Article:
Turkey to continue Syria offensive 'until terrorists eliminated'

Turkish Ambassador to Doha Fikret Ozer said the military operation's goal is to guarantee return of Syrian refugees.

    Turkish military equipment is transported on a street in the Turkish border town of Akcakale [Stoyan Nenov/Reuters]
    Turkish military equipment is transported on a street in the Turkish border town of Akcakale [Stoyan Nenov/Reuters]

    Turkey's ambassador to Qatar has said his country's military operation in northern Syria will continue until the threat of "terrorism" at the Turkey-Syria border is wiped out.

    "We intend to continue the military operation in northern Syria in order to ensure the safety of our borders and until the terrorists are eliminated," Fikret Ozer said at a news conference in Doha on Monday.

    "The operation's end goal is aimed at guaranteeing the return of Syrian refugees," he added.

    Last week, Turkey launched an air and ground military operation in northeastern Syria. It says the offensive is aimed at removing Kurdish-led forces from the border area in northern Syria and setting up a so-called "safe zone" where millions of Syrian refugees can be resettled.

    The move came after the US President Donald Trump announced the United States would withdraw its troops from the area, whose presence had previously afforded the Syrian Democratic Forces (SDF), led by Kurdish fighters, some measure of protection from a potential Turkish attack.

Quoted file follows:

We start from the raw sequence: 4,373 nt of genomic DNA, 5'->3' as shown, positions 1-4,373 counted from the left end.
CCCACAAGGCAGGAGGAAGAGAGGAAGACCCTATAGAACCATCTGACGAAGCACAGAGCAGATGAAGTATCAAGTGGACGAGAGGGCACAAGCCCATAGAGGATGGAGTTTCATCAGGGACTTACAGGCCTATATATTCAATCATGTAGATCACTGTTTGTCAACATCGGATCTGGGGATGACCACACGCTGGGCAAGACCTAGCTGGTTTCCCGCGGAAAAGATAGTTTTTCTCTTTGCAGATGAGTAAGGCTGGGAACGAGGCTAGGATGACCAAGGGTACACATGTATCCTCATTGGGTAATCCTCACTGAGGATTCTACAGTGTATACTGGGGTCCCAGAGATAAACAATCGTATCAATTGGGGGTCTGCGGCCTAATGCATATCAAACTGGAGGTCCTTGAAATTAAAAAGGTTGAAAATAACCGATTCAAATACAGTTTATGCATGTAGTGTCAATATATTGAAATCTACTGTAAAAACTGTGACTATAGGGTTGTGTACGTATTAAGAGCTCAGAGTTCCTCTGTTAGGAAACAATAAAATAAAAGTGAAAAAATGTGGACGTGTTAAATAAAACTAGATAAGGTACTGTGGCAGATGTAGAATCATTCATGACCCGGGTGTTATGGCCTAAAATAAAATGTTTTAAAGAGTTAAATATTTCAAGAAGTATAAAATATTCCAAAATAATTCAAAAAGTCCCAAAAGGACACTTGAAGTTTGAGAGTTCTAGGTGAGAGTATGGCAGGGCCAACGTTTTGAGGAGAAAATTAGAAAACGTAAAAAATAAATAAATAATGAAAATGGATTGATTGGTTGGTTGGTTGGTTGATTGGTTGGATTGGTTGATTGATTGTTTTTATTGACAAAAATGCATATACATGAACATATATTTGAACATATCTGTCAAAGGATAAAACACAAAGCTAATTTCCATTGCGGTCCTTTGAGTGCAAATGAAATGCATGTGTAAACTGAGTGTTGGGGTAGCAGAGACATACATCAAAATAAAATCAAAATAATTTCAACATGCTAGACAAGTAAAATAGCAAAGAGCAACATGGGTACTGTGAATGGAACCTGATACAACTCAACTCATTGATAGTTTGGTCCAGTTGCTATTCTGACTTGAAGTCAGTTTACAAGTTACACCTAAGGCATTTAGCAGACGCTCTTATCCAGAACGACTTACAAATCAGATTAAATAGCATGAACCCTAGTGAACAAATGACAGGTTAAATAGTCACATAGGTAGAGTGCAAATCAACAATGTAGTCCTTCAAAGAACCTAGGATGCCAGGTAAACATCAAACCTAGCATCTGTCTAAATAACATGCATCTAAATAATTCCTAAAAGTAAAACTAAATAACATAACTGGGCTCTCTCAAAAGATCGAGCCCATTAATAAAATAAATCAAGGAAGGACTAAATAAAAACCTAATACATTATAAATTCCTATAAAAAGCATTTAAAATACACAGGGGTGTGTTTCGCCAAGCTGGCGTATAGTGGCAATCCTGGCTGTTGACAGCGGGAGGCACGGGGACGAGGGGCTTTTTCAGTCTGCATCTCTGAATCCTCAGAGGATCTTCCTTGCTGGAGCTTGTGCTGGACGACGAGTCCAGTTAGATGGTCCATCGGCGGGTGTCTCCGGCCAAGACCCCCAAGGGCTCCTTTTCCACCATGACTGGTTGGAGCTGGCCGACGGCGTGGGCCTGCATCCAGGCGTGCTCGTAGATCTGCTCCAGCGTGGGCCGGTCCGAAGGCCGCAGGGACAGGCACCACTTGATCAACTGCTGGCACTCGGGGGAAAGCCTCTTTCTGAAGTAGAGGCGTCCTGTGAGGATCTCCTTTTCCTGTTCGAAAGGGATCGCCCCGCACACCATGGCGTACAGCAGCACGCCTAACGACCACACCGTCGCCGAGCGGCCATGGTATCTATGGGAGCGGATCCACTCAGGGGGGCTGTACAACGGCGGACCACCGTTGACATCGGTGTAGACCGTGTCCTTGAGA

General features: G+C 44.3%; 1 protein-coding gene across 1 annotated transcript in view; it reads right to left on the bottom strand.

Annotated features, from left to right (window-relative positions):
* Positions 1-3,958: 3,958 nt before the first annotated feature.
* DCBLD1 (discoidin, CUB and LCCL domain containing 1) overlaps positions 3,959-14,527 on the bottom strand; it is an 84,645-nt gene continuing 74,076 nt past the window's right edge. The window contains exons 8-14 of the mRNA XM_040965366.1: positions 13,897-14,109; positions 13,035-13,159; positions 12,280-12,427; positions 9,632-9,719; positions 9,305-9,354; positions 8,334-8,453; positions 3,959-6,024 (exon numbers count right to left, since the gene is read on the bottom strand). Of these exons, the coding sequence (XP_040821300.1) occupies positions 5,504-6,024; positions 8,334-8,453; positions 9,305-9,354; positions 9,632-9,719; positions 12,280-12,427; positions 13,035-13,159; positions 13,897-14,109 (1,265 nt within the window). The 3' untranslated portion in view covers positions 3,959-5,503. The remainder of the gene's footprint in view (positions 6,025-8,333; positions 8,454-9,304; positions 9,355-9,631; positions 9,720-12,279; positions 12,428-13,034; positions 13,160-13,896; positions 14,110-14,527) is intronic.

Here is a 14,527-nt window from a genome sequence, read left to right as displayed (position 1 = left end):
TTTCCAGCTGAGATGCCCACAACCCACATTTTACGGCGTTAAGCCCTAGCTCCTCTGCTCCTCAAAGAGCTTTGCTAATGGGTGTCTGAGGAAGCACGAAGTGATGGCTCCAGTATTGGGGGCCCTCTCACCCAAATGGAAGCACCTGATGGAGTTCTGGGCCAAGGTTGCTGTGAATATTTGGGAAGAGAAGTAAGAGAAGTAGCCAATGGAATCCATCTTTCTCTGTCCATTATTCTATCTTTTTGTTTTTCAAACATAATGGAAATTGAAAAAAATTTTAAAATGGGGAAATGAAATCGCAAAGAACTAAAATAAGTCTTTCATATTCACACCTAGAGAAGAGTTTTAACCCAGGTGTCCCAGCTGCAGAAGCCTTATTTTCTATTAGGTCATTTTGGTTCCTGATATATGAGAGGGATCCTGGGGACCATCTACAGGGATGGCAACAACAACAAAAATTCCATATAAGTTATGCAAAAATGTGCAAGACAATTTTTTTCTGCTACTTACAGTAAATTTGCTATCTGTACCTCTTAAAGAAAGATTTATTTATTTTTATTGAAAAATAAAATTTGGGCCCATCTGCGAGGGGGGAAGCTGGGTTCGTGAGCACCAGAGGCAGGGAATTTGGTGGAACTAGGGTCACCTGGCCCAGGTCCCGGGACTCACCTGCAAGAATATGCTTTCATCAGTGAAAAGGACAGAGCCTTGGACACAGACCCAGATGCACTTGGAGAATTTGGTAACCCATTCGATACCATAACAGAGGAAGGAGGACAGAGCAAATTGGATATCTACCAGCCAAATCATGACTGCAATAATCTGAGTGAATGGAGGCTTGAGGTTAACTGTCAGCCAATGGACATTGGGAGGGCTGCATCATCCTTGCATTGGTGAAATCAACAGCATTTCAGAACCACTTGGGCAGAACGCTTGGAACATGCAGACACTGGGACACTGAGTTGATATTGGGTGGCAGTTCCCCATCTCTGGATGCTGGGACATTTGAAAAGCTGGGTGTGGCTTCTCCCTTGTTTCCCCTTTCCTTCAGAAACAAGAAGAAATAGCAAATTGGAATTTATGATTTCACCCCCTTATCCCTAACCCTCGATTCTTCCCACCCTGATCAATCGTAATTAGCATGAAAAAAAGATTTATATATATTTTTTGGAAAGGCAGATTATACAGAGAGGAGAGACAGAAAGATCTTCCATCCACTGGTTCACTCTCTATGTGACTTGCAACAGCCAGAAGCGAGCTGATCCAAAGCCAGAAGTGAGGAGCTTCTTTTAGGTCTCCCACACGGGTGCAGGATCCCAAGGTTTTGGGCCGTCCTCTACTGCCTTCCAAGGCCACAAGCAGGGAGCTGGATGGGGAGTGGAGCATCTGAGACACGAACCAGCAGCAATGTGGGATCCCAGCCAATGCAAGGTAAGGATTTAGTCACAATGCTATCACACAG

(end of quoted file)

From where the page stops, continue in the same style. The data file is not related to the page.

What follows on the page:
The SDF, a coalition of rebel groups which played a significant role in driving out the Islamic State of Iraq and the Levant group (ISIL, also known as ISIS) from territory it seized in 2014, has repeatedly warned it may not be able to guard the makeshift prisons holding the suspected ISIL fighters and camps where their relatives have been detained, as it battles to repel Turkey's military advance.

    The SDF is led by the Kurdish People's Protection Units (YPG), which Turkey sees as "terrorists". The YPG has ties to the outlawed Turkey-based Kurdistan Workers' Party (PKK).

    When asked about the Kurdish administration's recently announced deal with Damascus, in which Syrian government forces were set to deploy near the border with Turkey, he said that "the YPG-PKK is known for playing on different alliances".

    The Turkish ambassador also stressed that the military operation was "not directed against the Kurds".

    "The target is to contain the threat of the YPG/PKK," he said. "Some 300,000 Syrian Kurds sought refuge in Turkey and they don't want to go back because they fear for their lives."

    Erdogan seeks 'ultimate victory'

    Separately, Turkish President Recep Tayyip Erdogan on Monday said Turkey would not back down from its offensive "no matter what anyone says".

    "Our battle will continue until ultimate victory is achieved," he said during a speech in Azerbaijan's capital, Baku.

    He also lambasted the European Union and the Arab League for their criticism of Turkey's operation and asked for international funds for Ankara's "safe zone" plans in northeastern Syria.

    The EU had earlier released a statement condemning the military operation and agreed to limit arms exports to Turkey, although the bloc stopped short of imposing an arms embargo.

    SOURCE: Al Jazeera News